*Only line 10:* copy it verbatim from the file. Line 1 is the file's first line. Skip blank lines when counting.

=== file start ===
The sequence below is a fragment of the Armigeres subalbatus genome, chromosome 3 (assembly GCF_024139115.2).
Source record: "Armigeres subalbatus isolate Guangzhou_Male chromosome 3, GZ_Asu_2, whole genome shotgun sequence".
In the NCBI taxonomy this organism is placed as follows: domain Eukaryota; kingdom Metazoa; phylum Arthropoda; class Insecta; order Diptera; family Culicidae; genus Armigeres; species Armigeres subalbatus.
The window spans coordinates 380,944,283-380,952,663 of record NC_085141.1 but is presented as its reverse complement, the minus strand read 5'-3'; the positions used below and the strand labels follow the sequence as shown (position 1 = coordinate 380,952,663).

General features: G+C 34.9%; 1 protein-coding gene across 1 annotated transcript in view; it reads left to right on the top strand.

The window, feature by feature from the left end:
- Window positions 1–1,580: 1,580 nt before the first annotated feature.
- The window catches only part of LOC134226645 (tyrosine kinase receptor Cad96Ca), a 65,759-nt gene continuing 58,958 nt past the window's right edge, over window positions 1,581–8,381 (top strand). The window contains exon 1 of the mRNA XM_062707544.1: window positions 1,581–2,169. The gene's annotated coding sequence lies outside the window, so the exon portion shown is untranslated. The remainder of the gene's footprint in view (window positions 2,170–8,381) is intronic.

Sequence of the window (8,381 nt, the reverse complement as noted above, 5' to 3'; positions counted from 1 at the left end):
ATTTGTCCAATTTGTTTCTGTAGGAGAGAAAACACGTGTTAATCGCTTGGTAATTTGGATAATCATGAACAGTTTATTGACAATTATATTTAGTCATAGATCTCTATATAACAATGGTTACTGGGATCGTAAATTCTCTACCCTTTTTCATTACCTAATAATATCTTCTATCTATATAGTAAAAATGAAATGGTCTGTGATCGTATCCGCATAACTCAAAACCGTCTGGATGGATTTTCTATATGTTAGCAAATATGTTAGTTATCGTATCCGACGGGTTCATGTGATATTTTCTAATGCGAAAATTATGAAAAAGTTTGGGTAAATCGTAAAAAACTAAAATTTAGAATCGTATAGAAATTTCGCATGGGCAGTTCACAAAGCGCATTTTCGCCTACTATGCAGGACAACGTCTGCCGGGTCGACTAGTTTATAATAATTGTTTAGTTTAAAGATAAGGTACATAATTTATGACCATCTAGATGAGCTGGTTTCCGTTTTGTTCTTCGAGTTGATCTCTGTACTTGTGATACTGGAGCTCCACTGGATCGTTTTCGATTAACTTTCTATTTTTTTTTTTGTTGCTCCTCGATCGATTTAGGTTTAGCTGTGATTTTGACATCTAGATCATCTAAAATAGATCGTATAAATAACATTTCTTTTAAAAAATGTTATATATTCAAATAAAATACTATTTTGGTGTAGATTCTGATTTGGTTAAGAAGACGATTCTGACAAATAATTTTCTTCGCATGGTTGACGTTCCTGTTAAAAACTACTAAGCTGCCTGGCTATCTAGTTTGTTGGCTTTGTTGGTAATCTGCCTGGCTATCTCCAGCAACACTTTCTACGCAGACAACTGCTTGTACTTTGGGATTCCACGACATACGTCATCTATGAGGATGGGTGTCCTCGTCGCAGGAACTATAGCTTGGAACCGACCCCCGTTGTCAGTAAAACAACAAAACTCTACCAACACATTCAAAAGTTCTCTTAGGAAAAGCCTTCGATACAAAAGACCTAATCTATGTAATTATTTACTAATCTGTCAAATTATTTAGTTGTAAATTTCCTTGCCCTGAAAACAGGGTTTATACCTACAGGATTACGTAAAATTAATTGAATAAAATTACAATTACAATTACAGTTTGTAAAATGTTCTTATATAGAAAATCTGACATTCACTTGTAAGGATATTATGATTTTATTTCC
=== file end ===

ATTTGTCCAATTTGTTTCTGTAGGAGAGAAAACACGTGTTAATCGCTTGGTAATTTGGATAATCATGAACAGTTTATTGACAATTATATTTAGTCATAGATCTCTATATAACAATGGTTACTGGGATCGTAAATTCTCTACCCTTTTTCATTACCTAATAATATCTTCTATCTATATAGTAAAAATGAAATGGTCTGTGATCGTATCCGCATAACTCAAAACCGTCTGGATGGATTTTCTATATGTTAGCAAATATGTTAGTTATCGTATCCGACGGGTTCATGTGATATTTTCTAATGCGAAAATTATGAAAAAGTTTGGGTAAATCGTAAAAAACTAAAATTTAGAATCGTATAGAAATTTCGCATGGGCAGTTCACAAAGCGCATTTTCGCCTACTATGCAGGACAACGTCTGCCGGGTCGACTAGTTTATAATAATTGTTTAGTTTAAAGATAAGGTACATAATTTATGACCATCTAGATGAGCTGGTTTCCGTTTTGTTCTTCGAGTTGATCTCTGTACTTGTGATACTGGAGCTCCACTGGATCGTTTTCGATTAACTTTCTATTTTTTTTTTTGTTGCTCCTCGATCGATTTAGGTTTAGCTGTGATTTTGACATCTAGATCATCTAAAATAGATCGTATAAATAACATTTCTTTTAAAAAATGTTATATATTCAAATAAAATACTATTTTGGTGTAGATTCTGATTTGGTTAAGAAGACGATTCTGACAAATAATTTTCTTCGCATGGTTGACGTTCCTGTTAAAAACTACTAAGCTGCCTGGCTATCTAGTTTGTTGGCTTTGTTGGTAATCTGCCTGGCTATCTCCAGCAACACTTTCTACGCAGACAACTGCTTGTACTTTGGGATTCCACGACATACGTCATCTATGAGGATGGGTGTCCTCGTCGCAGGAACTATAGCTTGGAACCGACCCCCGTTGTCAGTAAAACAACAAAACTCTACCAACACATTCAAAAGTTCTCTTAGGAAAAGCCTTCGATACAAAAGACCTAATCTATGTAATTATTTACTAATCTGTCAAATTATTTAGTTGTAAATTTCCTTGCCCTGAAAACAGGGTTTATACCTACAGGATTACGTAAAATTAATTGAATAAAATTACAATTACAATTACAGTTTGTAAAATGTTCTTATATAGAAAATCTGACATTCACTTGTAAGGATATTATGATTTTATTTCC